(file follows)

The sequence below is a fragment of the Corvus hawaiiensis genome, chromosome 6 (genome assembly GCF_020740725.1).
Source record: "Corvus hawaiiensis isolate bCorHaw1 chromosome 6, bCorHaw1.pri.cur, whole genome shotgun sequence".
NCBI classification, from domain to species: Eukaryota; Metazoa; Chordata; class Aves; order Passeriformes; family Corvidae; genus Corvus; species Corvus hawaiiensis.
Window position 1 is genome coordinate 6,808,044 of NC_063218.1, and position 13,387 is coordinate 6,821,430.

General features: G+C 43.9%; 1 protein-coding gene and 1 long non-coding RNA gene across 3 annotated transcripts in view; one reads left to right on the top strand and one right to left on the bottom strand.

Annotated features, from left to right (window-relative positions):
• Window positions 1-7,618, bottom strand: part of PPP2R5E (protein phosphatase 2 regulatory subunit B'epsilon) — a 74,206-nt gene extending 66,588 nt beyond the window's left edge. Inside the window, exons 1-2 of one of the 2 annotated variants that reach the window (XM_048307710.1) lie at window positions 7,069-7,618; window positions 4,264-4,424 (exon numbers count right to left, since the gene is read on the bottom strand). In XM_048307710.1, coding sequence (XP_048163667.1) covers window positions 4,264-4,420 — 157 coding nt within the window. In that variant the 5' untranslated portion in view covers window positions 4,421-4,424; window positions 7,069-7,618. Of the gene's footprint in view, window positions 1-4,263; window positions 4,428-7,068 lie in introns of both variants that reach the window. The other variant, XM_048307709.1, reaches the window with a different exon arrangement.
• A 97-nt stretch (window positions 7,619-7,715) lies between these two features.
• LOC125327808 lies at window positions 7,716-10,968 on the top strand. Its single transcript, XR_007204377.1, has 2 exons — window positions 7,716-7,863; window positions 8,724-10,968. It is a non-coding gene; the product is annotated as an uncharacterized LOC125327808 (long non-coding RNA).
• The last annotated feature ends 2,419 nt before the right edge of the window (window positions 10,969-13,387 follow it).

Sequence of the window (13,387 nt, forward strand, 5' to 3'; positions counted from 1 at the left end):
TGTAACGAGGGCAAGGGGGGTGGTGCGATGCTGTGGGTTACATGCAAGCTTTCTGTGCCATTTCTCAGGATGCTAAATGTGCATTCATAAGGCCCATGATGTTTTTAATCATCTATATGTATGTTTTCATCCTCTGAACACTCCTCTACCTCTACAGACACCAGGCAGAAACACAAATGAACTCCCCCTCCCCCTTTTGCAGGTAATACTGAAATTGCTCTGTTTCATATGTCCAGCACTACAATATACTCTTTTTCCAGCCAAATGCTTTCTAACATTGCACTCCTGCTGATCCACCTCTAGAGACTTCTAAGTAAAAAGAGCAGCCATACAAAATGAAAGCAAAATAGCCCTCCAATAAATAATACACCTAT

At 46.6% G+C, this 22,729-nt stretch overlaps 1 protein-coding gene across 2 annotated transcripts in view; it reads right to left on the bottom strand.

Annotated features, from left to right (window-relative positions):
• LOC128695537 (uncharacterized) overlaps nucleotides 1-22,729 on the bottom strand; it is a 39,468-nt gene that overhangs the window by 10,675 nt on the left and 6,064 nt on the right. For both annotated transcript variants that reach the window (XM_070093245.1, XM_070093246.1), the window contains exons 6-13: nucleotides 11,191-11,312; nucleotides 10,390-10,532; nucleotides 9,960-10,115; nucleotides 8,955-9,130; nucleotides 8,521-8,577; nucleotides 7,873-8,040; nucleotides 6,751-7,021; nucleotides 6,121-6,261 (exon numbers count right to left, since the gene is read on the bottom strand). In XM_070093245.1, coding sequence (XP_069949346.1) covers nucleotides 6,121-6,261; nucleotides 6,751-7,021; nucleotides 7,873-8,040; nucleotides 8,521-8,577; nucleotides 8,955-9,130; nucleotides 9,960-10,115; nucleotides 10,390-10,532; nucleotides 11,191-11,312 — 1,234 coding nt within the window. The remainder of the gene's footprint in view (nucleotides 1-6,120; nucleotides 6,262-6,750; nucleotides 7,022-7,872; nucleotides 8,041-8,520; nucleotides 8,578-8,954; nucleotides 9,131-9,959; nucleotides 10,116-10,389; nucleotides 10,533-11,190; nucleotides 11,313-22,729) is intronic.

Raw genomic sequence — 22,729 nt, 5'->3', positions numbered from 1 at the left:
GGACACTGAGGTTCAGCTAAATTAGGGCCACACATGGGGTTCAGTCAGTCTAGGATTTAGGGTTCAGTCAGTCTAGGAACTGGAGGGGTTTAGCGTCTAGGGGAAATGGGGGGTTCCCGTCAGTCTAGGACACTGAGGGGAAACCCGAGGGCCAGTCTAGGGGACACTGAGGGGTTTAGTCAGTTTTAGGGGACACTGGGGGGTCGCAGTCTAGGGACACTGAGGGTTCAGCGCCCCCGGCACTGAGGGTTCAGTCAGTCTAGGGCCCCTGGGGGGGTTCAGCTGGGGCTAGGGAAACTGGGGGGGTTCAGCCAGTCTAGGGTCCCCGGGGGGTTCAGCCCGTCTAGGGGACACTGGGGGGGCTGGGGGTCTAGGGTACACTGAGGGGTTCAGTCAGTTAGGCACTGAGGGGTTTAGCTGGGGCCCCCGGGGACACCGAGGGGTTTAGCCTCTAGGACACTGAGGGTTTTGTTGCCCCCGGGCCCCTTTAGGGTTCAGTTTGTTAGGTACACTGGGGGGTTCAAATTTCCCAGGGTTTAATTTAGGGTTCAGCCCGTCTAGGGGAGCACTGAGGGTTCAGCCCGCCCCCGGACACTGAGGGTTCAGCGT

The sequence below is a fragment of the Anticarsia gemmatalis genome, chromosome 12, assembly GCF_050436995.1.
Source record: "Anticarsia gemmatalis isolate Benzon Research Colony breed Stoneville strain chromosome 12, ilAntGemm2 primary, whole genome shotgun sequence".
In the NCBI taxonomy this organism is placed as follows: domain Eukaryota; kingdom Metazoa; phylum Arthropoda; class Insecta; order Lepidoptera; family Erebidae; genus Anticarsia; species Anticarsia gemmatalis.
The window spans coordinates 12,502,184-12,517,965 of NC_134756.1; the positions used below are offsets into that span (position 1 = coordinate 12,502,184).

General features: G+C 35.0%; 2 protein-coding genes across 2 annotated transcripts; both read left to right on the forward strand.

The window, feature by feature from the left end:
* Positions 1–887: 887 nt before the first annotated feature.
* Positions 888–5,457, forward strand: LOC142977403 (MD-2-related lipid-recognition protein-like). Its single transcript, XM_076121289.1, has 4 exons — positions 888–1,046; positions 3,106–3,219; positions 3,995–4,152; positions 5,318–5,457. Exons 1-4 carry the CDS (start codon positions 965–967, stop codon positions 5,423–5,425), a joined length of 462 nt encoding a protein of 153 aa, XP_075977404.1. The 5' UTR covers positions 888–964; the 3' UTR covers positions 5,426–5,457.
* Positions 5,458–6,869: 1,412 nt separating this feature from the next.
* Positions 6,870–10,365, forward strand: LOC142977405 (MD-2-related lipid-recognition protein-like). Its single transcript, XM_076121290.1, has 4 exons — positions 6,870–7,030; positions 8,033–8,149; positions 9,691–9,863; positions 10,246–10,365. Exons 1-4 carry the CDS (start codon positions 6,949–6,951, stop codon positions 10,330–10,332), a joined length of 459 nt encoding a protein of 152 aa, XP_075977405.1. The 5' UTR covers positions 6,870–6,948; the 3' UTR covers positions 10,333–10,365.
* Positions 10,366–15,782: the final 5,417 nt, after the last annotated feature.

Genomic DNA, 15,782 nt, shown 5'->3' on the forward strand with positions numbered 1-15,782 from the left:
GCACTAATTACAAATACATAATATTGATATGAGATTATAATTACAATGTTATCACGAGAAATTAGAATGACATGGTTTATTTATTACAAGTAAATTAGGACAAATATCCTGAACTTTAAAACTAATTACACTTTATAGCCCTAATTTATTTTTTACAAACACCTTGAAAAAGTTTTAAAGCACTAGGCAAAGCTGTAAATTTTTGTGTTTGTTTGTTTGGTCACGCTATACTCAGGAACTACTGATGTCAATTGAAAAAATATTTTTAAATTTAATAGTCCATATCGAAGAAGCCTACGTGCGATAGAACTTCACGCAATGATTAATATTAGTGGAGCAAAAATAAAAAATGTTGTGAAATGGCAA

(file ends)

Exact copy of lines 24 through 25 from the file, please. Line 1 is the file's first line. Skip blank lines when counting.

* Positions 1–887: 887 nt before the first annotated feature.
* Positions 888–5,457, forward strand: LOC142977403 (MD-2-related lipid-recognition protein-like). Its single transcript, XM_076121289.1, has 4 exons — positions 888–1,046; positions 3,106–3,219; positions 3,995–4,152; positions 5,318–5,457. Exons 1-4 carry the CDS (start codon positions 965–967, stop codon positions 5,423–5,425), a joined length of 462 nt encoding a protein of 153 aa, XP_075977404.1. The 5' UTR covers positions 888–964; the 3' UTR covers positions 5,426–5,457.